Follies: An Architectural Journey is an illustrated travel account of Rory Fraser’s journey painting England’s follies the summer after leaving university.
From towering monastic ruins to the modern ‘man cave’, Fraser introduces us to an architectural cabinet of curios including treasonous renaissance symbols, lavish banqueting houses, temples to lost loves, Chinese pagodas, nuclear bunkers and the ‘Taj Mahal of Gloucestershire’. The characters behind these buildings jostle across the pages: medieval visionaries, gunpowder plotters, The Rolling Stones and The Hellfire Club, as well as designers Wren, Vanbrugh, Kent, ‘Capability’ Brown and Repton – and their often zany patrons.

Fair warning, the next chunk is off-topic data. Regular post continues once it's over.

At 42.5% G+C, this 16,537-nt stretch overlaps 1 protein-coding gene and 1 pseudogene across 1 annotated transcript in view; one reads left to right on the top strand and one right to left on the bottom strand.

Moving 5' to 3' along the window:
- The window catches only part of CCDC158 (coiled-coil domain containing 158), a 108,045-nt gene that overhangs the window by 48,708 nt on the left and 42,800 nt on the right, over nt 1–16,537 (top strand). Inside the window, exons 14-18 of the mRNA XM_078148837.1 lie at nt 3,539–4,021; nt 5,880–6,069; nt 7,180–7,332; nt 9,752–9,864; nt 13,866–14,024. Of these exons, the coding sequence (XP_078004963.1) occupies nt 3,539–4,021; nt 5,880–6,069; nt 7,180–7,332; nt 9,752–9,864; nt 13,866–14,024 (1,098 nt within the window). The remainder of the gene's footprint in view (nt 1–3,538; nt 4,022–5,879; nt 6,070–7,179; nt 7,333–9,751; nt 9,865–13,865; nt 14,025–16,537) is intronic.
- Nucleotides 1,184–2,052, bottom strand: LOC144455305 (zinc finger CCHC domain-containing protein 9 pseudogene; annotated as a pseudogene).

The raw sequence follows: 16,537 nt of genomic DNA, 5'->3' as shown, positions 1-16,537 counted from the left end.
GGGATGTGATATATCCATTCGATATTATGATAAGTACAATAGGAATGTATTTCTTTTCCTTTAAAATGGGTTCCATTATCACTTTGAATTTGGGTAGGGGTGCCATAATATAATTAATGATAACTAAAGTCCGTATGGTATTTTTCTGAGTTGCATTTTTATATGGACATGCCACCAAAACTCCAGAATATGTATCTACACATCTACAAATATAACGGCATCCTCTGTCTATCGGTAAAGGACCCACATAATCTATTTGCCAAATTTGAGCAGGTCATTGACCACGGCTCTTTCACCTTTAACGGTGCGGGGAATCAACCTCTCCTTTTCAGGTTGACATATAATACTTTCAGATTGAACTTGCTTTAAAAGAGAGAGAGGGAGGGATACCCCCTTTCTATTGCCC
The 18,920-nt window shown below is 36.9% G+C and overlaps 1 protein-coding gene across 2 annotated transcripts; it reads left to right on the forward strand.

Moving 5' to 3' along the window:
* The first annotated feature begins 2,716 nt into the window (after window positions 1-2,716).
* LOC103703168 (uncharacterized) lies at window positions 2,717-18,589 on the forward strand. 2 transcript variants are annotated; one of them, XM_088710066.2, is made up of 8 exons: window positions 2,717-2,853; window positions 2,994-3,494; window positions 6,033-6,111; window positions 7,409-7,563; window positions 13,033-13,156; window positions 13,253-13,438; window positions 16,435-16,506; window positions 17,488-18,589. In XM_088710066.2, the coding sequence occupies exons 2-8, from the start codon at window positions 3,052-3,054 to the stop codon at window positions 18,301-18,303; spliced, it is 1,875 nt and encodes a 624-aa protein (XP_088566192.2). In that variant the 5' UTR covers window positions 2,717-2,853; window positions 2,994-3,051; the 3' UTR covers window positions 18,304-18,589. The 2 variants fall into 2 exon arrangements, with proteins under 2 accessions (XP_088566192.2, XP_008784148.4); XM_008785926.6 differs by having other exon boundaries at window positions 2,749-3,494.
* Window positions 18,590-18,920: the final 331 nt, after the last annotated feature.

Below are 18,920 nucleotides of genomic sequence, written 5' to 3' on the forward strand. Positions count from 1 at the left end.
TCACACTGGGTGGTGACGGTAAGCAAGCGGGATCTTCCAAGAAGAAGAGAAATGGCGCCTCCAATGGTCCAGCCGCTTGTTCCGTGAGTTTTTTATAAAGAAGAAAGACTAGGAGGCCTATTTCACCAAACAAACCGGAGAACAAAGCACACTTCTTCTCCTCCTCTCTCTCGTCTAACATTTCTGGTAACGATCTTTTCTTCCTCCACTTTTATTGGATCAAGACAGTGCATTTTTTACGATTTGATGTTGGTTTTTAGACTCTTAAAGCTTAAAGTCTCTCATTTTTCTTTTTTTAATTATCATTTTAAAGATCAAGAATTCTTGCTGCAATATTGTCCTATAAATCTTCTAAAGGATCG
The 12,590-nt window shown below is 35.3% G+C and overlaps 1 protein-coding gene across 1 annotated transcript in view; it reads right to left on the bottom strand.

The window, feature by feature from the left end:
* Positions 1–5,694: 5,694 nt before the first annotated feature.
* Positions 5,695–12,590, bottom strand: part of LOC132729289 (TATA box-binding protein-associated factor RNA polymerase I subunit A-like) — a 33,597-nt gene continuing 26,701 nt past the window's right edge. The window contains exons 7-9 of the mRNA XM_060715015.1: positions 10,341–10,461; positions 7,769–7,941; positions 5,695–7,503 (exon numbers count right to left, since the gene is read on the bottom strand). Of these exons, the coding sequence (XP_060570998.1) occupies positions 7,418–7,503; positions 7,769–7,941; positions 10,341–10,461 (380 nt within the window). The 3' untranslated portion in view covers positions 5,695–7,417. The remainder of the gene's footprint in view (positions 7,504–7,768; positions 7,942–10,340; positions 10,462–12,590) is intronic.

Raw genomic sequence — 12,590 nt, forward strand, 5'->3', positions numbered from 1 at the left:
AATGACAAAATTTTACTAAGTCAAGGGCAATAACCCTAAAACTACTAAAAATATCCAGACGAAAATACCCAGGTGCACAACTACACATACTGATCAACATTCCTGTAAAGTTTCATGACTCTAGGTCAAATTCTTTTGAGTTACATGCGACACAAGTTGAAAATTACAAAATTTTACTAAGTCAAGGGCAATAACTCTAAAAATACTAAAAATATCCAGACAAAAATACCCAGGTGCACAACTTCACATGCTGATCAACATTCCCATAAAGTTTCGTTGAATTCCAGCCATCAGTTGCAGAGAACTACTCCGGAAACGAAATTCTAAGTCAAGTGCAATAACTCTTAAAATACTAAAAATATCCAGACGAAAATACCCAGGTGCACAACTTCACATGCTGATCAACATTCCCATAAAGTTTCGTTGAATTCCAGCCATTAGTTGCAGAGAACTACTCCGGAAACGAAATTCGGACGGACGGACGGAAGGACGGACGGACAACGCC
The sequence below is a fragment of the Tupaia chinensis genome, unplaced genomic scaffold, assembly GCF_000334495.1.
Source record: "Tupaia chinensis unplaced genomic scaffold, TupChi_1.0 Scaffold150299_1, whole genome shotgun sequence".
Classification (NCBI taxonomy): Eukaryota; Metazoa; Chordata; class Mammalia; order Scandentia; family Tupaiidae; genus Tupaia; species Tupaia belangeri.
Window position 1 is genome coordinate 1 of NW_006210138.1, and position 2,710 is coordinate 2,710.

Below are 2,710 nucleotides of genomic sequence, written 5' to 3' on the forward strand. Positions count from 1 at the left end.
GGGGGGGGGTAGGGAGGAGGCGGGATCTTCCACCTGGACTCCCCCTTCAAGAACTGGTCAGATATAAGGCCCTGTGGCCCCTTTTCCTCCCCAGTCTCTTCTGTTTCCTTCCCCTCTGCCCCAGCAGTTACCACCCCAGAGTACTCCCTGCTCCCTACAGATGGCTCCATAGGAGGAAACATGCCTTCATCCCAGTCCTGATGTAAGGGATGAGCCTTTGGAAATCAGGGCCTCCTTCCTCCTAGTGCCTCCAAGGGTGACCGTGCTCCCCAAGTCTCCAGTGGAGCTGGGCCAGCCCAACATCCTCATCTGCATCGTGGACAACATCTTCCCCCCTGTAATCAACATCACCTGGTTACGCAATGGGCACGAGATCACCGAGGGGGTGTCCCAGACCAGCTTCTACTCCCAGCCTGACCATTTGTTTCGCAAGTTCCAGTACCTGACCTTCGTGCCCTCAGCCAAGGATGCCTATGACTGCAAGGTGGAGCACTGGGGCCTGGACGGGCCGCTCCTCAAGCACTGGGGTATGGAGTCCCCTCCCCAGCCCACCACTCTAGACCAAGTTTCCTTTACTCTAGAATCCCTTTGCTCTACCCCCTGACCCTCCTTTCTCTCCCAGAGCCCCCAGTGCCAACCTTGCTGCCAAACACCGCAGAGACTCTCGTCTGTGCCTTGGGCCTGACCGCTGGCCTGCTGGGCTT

Fraser’s philosophy is that follies, though often marginalised, serve as focal points for architecture, landscape and literature. As such, they create a series of portals through which to understand the periods in which they were built, providing an alternative lens through which to track and celebrate the English character, culture and love of individualism.
Fraser’s exquisite sketches, both visual and verbal, seek not only to record these hidden wonders, but treasure them, bringing them to life.